People seem to either really love this book or find it completely unreadable & I can see why. The manner of Amy Charmichael's upbringing reminded me of Little Women-- strong Victorian ideals, lots of spiritual nurturing and sentimental nicknames ("Motherie"? Rlly?). One of the best things about this book is that it illustrates that people really lived this way once. Amy truly believed that the highest spiritual standards should be attempted. True, she also had tendencies that are considered wors ...more
Jul 13, 2007 rated it it was amazing
This is a wonderful book. It is the story of Amy Carmichael, a woman who gave her life to rescuing children from temple prostitution in India. It challenges the reader to confront what Amy referred to as "nominal Christianity". As I read about Amy Carmichael's dedication to Jesus and all that she gave up for the sake of the Kingdom I was convicted and inspired. Elliot does a wonderful example of protraying Amy just as she was: a real woman in the midst of a real battle. ...more
Fascinating, encouraging, and very readable. Elliot managed to portray Amy Carmichael in all her glory without putting her on a pedestal. Definitely recommended for people who want a nice intro to Amy Carmichael (or for people like me, who have only read children's biographies). Elliot is a talented writer and her admiration for the wonder that was Amy's spiritual life (especially her prayer life) comes through on every page. I'm very glad that I read it. ...more
Nov 03, 2018 rated it liked it
Shelves: england, biography
3.5 stars
This is a hard one to review. A lot of it was dry and hard to get through and maybe a bit repetitive. I appreciate her heart for the Lord, her example of prayer and self sacrifice. But, some of her beliefs were off, and her attitude and opinion about men and marriage were not quite right.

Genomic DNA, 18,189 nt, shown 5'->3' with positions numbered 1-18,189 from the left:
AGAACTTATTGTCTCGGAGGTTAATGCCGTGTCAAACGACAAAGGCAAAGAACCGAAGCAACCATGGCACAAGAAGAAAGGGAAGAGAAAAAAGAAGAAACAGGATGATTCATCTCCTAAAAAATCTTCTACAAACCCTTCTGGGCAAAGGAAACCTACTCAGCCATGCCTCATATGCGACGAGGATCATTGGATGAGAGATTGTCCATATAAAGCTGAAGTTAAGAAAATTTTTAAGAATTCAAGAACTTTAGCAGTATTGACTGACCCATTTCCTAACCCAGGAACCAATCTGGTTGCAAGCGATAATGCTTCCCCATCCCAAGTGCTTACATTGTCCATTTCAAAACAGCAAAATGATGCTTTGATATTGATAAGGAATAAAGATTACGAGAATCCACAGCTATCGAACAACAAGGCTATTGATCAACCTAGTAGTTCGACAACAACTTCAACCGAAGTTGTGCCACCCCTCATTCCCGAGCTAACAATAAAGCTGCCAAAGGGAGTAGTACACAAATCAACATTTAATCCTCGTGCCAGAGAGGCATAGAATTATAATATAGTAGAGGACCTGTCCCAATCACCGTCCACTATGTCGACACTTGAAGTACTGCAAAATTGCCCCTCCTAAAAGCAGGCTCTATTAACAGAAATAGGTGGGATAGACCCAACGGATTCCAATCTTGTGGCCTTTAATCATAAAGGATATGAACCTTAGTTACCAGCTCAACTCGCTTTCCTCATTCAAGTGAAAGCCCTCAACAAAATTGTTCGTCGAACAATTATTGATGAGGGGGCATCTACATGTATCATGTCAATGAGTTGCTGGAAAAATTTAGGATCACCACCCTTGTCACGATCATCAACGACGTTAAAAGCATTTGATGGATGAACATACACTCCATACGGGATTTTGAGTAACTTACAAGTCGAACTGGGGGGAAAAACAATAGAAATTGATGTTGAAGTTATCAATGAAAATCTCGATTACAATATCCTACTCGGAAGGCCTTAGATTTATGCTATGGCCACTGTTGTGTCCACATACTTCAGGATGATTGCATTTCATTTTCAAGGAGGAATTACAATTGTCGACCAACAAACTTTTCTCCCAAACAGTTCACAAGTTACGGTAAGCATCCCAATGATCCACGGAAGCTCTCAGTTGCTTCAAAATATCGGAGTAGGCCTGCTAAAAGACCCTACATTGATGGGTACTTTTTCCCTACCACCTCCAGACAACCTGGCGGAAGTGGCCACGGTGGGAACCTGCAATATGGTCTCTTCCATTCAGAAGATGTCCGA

Nov 17, 2012 rated it it was amazing
This is a great, honest look at Amy. Elliot not only talked about the many wonderful things she did, but also her faults.
Mindee Berkman
Aug 22, 2014 rated it it was amazing
Truly inspiring. Thought provoking and convicting without meaning to be so. This is a book I will come back to again and again.
A challenging story of a woman who trusted God completely, walked intimately with Him, and saved the lives of many.
A book someone tells you "changed my life"
Raquel Evans
I loved so much about this biography, and would recommend it to everyone. Amy Carmichael's intensity and commitment is inspiring, especially as her (and Elisabeth Elliot as her biographer's) focus was on doing the everyday service of living out one's faith, rather than the seemingly glamorous parts of going off to be a missionary.

I like the slice of history of India that came along with Amy Carmichael's story, and also really appreciated that the biography was honest about Amy's high and low po
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Where can I see copies of the Carmichael family magazine 'Scraps'? 1 1 May 23, 2020 04:30PM  

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From the Author's Web Site: My parents were missionaries in Belgium where I was born. When I was a few months old, we came to the U.S. and lived in Germantown, not far from Philadelphia, where my father became an editor of the Sunday School Times. Some of my contemporaries may remember the publication which was used by hundreds of churches for their weekly unified Sunday School teaching materials. ...more